We are debt free and hope to stay that way. We own our own home free and clear. This is not to brag or make someone feel bad, but rather to motivate you to wonder how. It is by not being a ‘consumer’, but by being balanced and frugal, buying what we needed, foregoing vacations, doing without ‘designer labeled jeans’, without landscaping, however we did invest in having a dump truck load of dirt dropped in the backyard for the garden since all we had was rocks for soil. We have several original household appliances and fixed them when they broke instead of getting new ones. We buy good used cars, maintain them well and keep them for years as long as they meet our needs.
I believe that there is a game of keep-away when it comes to how to get and stay ahead financially. The banks and others profit more by people remaining ‘consumers’ and participating as a throw-away society. Massive disinformation exists to misdirect and profit from the populace efforts. A lot of wealth for others is made and maintained by keeping the populace misinformed about financial tools, how they work and what they are used for correctly. However, ‘financial tools’ (CDs, Stocks, Insurance, Loans) are exactly that, “tools”! Tools can be an incredible resource and can help us build monuments, or can be deadly weapons that can destroy us.
Financial success starts with you. Identify your ‘needs’. Spend to meet your needs, not to ‘save’ on an on-sale item that you truly didn’t ‘need’. Shop wisely. Will second-hand merchandise meet your needs; can the item be repaired, etc.? Take care of your things and you don’t have to replace them so often.
You need to shop and learn about financial tools to meet your goals. The first is the placement of your savings (short-term, mid-term, long-term). There are numerous options with a few listed below.
Banks ‘are not your friends’! They are a ‘Tool’! They are a place to situate your short-term cash–your working capital that is used to pay bills.
Loanership dollars where you loan your money for a rate of return to you (interest): Banks (CDs), Money Markets, Insurance Companies (annuities), Corporate (Bonds), Municipal (Bonds), and Government (Bonds).
Ownership dollars where you invest your money and accept ownership risks (of loss or gain):
Stocks (owning a fractional interest in a company), real estate (your home, other real estate), Partnerships (business enterprise, etc.), and Precious Metals.
Insurance is a “Tool”! You need insurance to cover the calamity expense/risk(s) which you cannot afford, only! Often, you are not informed that your premium would be much lower if you accepted a higher deductible. It might be inconvenient to have to pay $1,000 if your car was wrecked or your home damaged, or a major medical claim, but the insurance would cover a catastrophic loss!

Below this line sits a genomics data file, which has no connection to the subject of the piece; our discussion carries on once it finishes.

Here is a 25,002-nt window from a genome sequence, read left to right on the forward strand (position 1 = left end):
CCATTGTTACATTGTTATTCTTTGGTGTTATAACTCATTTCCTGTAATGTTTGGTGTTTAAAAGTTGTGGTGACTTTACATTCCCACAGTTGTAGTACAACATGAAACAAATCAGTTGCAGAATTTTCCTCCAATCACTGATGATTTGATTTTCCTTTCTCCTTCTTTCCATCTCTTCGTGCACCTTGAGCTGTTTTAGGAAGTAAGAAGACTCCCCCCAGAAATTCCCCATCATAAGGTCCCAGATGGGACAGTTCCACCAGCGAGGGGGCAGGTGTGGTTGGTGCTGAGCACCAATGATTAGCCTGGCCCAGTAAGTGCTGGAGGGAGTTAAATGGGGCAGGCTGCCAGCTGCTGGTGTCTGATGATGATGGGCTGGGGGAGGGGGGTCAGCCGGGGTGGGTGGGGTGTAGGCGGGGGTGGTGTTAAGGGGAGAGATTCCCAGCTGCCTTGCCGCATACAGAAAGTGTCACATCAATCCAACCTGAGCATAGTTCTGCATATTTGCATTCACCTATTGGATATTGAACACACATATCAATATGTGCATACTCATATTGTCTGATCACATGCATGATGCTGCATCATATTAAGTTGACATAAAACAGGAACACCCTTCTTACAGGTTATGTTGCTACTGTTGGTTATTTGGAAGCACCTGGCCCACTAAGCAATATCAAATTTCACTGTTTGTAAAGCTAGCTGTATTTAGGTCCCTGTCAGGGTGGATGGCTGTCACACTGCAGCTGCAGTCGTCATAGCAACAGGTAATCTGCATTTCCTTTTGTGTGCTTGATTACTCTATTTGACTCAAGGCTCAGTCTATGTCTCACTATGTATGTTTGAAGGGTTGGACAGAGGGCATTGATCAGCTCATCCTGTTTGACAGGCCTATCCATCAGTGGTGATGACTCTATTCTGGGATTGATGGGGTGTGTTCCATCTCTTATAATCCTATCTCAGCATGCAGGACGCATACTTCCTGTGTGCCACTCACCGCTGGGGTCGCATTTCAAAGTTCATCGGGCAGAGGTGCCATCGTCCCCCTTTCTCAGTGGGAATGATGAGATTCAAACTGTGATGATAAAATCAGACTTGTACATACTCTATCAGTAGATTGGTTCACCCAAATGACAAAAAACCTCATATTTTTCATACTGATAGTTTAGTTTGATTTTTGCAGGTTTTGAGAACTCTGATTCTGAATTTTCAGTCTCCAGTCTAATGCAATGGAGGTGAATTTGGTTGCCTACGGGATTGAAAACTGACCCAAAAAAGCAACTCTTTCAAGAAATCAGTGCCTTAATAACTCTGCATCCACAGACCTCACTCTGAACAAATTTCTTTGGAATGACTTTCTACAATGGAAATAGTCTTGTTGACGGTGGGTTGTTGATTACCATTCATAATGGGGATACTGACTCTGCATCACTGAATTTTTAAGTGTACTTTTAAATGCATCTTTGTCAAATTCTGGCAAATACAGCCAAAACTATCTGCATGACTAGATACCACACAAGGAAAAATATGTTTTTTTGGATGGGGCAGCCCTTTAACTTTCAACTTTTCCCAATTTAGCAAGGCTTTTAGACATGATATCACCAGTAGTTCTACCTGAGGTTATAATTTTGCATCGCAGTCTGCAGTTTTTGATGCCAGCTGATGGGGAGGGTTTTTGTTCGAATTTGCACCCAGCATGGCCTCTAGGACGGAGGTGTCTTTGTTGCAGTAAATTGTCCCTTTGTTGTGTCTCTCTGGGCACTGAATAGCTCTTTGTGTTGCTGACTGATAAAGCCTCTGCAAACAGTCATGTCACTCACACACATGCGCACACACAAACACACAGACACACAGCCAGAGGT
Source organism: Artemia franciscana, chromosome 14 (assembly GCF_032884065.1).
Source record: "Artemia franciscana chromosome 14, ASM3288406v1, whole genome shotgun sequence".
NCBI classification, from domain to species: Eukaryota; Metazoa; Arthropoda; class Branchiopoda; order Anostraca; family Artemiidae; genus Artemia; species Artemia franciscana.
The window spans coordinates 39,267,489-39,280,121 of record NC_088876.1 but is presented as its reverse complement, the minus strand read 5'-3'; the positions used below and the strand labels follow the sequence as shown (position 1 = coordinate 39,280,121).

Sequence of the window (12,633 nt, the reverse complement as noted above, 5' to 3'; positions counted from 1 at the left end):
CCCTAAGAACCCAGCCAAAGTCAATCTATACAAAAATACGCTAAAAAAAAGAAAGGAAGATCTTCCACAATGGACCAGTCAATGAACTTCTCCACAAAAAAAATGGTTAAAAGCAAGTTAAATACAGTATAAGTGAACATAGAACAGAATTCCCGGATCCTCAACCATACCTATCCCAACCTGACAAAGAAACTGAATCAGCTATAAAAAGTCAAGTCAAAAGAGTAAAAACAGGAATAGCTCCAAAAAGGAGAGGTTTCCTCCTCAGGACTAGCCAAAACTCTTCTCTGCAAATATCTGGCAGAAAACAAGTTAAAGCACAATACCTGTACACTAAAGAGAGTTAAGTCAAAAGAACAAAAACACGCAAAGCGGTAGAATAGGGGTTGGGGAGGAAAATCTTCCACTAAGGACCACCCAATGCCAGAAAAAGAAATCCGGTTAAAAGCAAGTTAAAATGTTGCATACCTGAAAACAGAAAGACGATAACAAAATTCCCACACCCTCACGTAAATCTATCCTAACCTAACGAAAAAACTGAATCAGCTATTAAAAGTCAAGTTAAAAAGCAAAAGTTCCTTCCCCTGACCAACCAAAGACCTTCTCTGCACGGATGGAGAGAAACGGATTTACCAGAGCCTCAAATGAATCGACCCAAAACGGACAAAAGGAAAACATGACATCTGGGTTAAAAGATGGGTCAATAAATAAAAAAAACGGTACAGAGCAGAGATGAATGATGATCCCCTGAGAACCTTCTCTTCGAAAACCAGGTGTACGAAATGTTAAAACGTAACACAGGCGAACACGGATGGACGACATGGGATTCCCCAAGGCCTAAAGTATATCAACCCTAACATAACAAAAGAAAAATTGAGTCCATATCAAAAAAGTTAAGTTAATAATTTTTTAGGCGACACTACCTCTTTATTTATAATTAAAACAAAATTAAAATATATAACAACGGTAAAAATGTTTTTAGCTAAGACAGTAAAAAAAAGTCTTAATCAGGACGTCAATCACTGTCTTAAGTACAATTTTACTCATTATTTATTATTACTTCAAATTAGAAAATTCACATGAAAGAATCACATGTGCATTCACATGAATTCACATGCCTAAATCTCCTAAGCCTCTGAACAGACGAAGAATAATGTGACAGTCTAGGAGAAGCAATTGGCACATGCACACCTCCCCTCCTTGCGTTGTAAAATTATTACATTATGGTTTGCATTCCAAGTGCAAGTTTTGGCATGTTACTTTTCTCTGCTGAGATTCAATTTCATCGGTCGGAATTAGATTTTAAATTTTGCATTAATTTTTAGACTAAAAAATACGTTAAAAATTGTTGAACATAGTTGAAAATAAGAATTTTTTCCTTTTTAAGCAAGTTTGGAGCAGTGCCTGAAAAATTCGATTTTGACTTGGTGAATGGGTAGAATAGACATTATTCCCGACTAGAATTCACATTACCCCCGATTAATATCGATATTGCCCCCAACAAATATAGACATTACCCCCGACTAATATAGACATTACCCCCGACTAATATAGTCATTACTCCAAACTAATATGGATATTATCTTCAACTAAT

A home loan is a tool too. The structure of a loan is important, fixed or variable. Variable contains a ‘gamble’ element. Unless it is stipulated otherwise, most home loans can be prepaid, or accelerated. You have the ability to pay an extra amount above the mortgage payment. This extra amount can be applied towards principal, which you need to specifically specify ‘apply to principal’! Pre-paying a mortgage, especially in the early years of a loan is one of the greatest savings rates a person can achieve!
We actually paid our 30 year mortgage off in about 12 years. Admittedly, our friends drove newer cars, went on vacations, have better furniture, prettier lawns, fancier clothes, and went out to dinner and the movies more than we did. However, we are debt free. Yes, we are still worried about tight finances and the world situation, but our current position is a lot less stressful than being loaded with lots of debt. It can be done, with sacrifices!
It is an imperative for Americans to educate themselves, to not trust the system. Find out about things. Get inquisitive and broaden your horizons. This year I have eaten cooked nettles. Yes, it was very good. It was similar to spinach and no nettle burn! I had Yak meat at a local restaurant and now want to pursue having Yaks for livestock. Learn new things and hard skills. Become creative and inventive; how else can it be done? Become flexible, find alternative ways of getting things done, adapt!
We have a small group of friends with whom we meet regularly, try new projects and explore ideas. Our daily ‘walks’ have helped us meet our neighbors. Our friends suggested that we hold a ‘Meltdown Neighborhood Tea Party’ Potluck get-together. That sounds like a good idea to meet our kind of people. I believe we can do anything we put our minds to, especially if we work together.